Is Matt Bomer too openly a Federal Agent and professional conman to play Christian Grey in the movie version of the book Fifty Shades of Grey?
Of course he is. Anyone who watches White Collar knows the reality, and the idea that he could put his day job on hold to pretend to be someone he is clearly not is, of course, ludicrous.
I have to be honest, upon hearing that he was being considered for Christian, I was shocked. How can you have a man wearing an ankle tag, stripping off and slapping a woman around? Anastasia would be bound to notice and comment upon it – “Hey, I can’t wait to get those handcuffs on and have you beat me black and blue, but what’s with the leg jewellery?” Talk about putting a dampener on the proceedings.
Heck, it’s like a man who can’t walk on water being asked to play Jesus.
If I were writing a film about the Son of God, I would insist that the casting director check out the individual’s credentials for the role. After the walking on water bit was established, I would insist that he fulfil other criteria essential to convince us that he is Jesus.
Was he born in a stable? Was his mother a virgin? Can he turn water into wine and wine into blood? Can he transform a couple of sardines and a baguette into a feast for 5000? Can he persuade a dozen fishermen to leave their families and go on a road trip? Most important of all, can he rise from the dead?
Unless the actor’s life completely resonated with the character I had written, he would not get the part.
Robert Powell would never have landed the part of Jesus had he not displayed all these qualities at the audition, and the fact that he is still with us is evidence that he really did rise from the dead. Rumours of a Second Coming have, however, been greatly exaggerated.
Similarly, Daniel Radcliffe had obviously served a long apprenticeship as a wizard before he landed the role of Harry Potter. How else could he have mastered all those tricks? And if bicycles were not really able to fly, what would be the point of watching ET?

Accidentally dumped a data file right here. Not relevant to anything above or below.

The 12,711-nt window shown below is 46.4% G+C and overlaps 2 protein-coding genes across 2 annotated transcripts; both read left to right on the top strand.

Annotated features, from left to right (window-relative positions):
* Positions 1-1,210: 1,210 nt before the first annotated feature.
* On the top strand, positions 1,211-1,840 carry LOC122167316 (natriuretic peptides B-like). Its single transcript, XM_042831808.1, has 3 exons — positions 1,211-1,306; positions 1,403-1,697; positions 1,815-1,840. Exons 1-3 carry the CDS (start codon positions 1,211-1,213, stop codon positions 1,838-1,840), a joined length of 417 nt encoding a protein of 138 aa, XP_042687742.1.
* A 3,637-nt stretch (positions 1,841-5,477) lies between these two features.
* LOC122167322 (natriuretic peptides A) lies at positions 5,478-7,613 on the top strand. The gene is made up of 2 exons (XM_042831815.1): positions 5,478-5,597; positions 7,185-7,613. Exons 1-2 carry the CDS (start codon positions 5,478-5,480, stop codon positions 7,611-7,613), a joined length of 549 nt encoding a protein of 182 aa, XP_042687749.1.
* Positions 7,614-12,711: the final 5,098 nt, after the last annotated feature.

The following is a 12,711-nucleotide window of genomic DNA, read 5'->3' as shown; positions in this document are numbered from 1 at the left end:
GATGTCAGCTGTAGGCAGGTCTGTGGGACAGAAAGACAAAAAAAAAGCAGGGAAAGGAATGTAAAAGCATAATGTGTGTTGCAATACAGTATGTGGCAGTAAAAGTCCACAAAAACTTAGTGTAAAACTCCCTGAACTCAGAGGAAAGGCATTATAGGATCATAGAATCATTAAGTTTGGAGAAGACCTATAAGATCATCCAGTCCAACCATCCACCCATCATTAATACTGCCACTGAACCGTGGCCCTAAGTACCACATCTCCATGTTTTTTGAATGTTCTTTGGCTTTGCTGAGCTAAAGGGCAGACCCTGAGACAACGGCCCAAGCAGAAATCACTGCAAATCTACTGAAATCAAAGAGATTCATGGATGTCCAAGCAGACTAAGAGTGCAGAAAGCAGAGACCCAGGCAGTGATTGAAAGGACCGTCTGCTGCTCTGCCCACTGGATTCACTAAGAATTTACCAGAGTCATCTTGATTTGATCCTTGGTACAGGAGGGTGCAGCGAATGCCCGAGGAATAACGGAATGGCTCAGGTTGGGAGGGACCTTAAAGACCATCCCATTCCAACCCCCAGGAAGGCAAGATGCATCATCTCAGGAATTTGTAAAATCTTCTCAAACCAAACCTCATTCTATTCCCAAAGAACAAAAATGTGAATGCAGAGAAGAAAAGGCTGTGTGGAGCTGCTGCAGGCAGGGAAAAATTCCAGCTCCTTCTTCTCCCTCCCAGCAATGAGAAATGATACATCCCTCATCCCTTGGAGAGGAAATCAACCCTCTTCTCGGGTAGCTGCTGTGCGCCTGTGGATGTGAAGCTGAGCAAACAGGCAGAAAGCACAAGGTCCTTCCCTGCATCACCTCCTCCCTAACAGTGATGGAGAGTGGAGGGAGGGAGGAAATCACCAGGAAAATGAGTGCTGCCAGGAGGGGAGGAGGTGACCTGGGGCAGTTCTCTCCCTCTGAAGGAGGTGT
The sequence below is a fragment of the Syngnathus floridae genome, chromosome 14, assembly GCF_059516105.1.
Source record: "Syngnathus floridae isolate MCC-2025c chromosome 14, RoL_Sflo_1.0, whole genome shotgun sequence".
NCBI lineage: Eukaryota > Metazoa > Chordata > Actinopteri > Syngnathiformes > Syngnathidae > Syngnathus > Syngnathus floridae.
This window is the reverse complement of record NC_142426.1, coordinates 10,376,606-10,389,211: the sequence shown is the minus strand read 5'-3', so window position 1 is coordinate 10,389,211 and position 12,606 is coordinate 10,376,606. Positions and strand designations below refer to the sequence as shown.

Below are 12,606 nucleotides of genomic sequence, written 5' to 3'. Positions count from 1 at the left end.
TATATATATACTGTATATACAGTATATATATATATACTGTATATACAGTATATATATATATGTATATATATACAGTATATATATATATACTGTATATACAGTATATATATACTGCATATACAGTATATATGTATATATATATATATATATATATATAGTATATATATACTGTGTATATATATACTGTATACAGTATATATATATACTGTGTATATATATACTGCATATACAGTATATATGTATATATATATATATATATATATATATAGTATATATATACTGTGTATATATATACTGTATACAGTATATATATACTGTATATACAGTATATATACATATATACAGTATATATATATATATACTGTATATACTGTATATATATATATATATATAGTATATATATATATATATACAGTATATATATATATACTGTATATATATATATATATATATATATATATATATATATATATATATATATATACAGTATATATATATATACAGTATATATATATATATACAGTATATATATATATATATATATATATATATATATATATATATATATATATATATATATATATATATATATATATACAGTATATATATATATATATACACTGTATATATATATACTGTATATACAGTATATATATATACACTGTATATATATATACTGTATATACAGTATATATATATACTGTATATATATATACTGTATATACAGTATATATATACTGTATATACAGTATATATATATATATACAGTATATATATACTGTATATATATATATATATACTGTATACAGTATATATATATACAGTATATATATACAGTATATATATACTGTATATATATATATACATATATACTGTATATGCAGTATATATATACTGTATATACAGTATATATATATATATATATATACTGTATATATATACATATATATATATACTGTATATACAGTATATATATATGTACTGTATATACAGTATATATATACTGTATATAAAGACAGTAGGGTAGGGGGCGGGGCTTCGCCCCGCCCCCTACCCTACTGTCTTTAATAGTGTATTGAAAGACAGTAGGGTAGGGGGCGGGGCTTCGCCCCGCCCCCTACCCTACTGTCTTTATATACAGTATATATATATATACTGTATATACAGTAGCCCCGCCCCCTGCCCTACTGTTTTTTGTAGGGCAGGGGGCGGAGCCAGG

The importance of art mimicking life to the letter provides a particularly pertinent point when it comes to casting gay men as straight and vice versa. Could David Hyde Pierce have delivered so convincing and hilarious a performance, lusting after Daphne in Frasier, if he were gay? Of course not. It was clearly something that only a full-blooded heterosexual hunk could have mustered.
Would How I Met Your Mother be remotely funny if it contained gay people purporting to be straight, all in the name of entertainment? How ridiculous would that be?
If people start pretending to be people they are not, where does that leave us as a society? It’s like telling someone they have licence to be a chameleon, casting a spell over the lives of others to help them suspend their disbelief. What sort of a world would it be, if everyone went around kicking reality in the teeth?
Before long, you would have special schools set up to teach people the art of this deception. People might start paying to go and see it, even. They might start giving out awards for some people doing it better than others.
So, Mr Bomer, I find it inconceivable that, having returned to New York to continue your work with the Feds, you could convince me that you spend your days in a basement, constructing wooden crucifixes on which to fix women with ropes and chains.
That is a job for a man with psycho tendencies. Someone who might conjure up the image of a hungry rodent in a woman’s vagina, feasting on her sexual organs to induce a slow death, for example. But you would have to ask Bret Easton Ellis about that.
If this deception thing ever takes off – stranger things have happened - I have no doubt you could pull off the part of Christian Grey brilliantly, and I would pay good money to see it.
In the meantime, back in the real world, look after Peter. He’s a good friend.